At ERS we are very fortunate to have a number of volunteer firefighters in our team. It is such a fulfilling role and a lot of us do not understand the sacrifices volunteers make to contribute to their community. We have asked a few of them to tell us about their volunteer firefighter life, challenges and biggest achievements.This week Angus Hamilton shares his story with us.
Originally a farm kid from New Zealand, I moved to Australia in 2006 and became a bar manager. I have worked several jobs before becoming a security guard on a mine site where I joined their ERT team as a volunteer and enjoyed it so much I worked my way up to becoming an Emergency Services Officer (ESO). I have now been an ESO with ERS since 2012. I had the amazing opportunity to start with them when they won one of the biggest contracts in Emergency Response in WA on the Roy Hill project. I mobilised on the very first day the company started at Rail Camp 1 on the 2nd August 2012 and participated in the initial set up.
Outside of my work with ERS, I am also a Volunteer with the Witchcliffe Brigade (5 minutes South of Margaret River). Up until 3 years ago we were just a bush fire brigade that was run by the local shire. But after the huge scare from the Margaret River bushfires and with the town developing so fast we have been incorporated into the Department of Emergency Services (DFES) and are now a dual brigade Volunteer Fire Service (VFS) and Bush Fire Brigade (BFB).
VFS responds to urban calls such as house fires and alarm call outs; but also backs up the Margaret River brigade on more significant jobs when 2 pumps are required. The BFB generally responds to everything else related to fighting bush / wildfire. We have about 16 members like myself that are dually registered (VFS and BFB) and around 60 members just in the BFB alone.
Training is 2 hours every second Friday for each division so the dual members end up training every week. On top of that there are the call outs. Over winter we get about 1 call out a week. However in the summer months and school holidays we can sometimes get called out every second day. Sometimes depending on the size of the fire it may take several days to put it out so we have to work shifts. We also send crews out to other shires to assist with major bushfires, such as the recent ones in Northcliffe.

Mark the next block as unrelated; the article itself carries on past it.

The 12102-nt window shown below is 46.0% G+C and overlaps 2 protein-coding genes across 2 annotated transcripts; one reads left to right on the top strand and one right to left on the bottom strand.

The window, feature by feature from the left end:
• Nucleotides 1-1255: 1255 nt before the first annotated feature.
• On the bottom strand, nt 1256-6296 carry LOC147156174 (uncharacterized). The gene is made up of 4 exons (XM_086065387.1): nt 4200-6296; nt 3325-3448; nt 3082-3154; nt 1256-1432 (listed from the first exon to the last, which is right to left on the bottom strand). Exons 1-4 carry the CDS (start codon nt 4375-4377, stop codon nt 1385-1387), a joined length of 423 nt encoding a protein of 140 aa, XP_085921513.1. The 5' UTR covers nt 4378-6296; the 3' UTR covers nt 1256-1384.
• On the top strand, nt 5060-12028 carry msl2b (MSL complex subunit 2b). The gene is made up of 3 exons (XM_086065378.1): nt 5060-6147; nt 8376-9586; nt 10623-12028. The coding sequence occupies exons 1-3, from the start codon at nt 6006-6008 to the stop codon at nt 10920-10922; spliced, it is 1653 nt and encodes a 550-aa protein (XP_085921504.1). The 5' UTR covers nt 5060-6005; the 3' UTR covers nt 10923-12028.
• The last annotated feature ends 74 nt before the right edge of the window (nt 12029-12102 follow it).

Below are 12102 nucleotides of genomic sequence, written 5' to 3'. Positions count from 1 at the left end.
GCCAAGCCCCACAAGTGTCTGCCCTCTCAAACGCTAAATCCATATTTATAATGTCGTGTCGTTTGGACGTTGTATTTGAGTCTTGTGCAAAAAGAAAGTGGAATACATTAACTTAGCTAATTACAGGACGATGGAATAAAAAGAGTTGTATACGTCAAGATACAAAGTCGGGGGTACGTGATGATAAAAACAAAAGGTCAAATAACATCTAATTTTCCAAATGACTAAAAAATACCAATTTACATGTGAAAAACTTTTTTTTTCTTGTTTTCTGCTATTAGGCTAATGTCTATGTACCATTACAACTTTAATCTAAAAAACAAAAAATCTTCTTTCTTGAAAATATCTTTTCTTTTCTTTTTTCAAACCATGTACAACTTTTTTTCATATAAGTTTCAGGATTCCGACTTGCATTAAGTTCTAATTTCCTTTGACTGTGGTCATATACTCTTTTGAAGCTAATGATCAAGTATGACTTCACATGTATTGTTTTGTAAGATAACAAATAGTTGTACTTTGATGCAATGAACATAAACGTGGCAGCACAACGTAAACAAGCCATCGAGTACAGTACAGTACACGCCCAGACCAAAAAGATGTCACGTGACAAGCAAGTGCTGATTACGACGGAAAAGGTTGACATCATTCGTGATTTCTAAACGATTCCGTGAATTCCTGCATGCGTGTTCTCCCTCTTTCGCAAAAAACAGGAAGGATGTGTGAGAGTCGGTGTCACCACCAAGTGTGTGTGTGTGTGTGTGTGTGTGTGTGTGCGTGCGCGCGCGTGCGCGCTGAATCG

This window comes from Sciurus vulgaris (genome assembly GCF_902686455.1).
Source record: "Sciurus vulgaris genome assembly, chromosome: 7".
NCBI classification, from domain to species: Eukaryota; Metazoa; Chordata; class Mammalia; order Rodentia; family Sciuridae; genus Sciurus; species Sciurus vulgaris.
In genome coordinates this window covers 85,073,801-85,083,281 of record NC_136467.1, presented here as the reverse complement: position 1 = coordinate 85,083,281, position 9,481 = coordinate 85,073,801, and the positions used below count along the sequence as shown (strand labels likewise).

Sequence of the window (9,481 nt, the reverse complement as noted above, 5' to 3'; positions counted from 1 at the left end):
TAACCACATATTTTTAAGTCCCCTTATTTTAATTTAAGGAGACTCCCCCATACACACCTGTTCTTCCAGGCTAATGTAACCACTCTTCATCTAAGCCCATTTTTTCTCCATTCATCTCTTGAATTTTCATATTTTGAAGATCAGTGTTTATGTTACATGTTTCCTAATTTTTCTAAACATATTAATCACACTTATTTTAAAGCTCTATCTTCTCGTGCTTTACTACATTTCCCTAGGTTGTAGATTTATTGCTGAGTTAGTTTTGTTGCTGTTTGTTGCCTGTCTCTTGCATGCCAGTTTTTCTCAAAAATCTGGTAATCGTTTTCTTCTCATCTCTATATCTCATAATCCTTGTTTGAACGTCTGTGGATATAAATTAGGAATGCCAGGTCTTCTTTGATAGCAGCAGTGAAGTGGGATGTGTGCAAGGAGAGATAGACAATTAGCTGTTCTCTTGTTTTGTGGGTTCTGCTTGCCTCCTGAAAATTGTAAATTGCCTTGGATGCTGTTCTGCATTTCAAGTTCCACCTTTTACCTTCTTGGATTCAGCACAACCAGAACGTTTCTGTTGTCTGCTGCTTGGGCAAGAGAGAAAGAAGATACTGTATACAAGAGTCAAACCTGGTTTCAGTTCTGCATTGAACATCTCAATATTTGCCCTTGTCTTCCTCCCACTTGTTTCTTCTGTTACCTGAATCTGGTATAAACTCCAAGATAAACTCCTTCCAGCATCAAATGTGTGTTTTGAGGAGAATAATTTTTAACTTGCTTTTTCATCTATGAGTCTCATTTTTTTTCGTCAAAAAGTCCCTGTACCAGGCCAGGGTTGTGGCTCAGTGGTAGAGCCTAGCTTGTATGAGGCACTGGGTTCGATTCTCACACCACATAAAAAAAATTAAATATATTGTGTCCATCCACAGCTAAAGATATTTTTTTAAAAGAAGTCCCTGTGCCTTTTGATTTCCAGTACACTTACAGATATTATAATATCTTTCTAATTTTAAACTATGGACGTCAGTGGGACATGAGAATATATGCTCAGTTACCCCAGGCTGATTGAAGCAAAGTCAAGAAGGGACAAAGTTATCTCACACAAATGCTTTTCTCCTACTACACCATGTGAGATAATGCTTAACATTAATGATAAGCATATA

I find my motivation from being able to give back to the community and help people. Working with a good crew who has the same passion and motivation helps as well.
The most challenging thing is trying to fit into a course on my R&R. Sometimes it means driving to another shire and staying a couple of days to complete a course. I quite often end up going to Collie or Waroona for training.
My most recent success story would be at 14h45 on 25th January 2015 when the 1st southerly wind in 3 months uncovered some smouldering embers from a bonfire pile (supposedly out 2 months beforehand), causing a bush fire emergency. Flames raced across a local farmers paddock threatening 3 houses and large piles of stock feed as it burned into the edge of the national park. Thanks to a quick response the fire was prevented from jumping the 2 main roads and getting into the thick bush on the coast which would have been a catastrophe. Our intervention resulted in the fire being contained across 3 farming properties, burning a total of 48 hectares.
During the Peak of the fire there were 32 appliances and 90 firefighters from 6 local Brigades as well as 2 Water bombing helicopters and 2 fixed wing aircraft. Witchcliffe brigade put in 450 hours across a 48 hour period between 30 members that attended. Thanks to the help from all the other attending crews a good outcome was achieved with only minimal loss to properties.
What I wish people knew is that volunteer brigades are just that, VOLUNTEERS. We give up our own personal time and money to attend. What people also don’tknow is that you don’t have to be a firefighter to become a volunteer in a brigade. We always need support crews when we attend major fires, such as people to record radio transmissions, to organise food, to liaise with incoming brigades etc. If you have ever wanted to give back to your community then please get in touch with your local brigade.
Working away makes it hard to make all the training sessions so the constant skills maintenance and training that I do with ERS on site helps to keep me up to a high standard that makes me a valuable member of the brigade.
Learning from other ERS members with different backgrounds helps to give me a broad range of skills and techniques which I have found myself teaching other brigade members benefiting the team.
Angus Hamilton, ERS Emergency Services Officer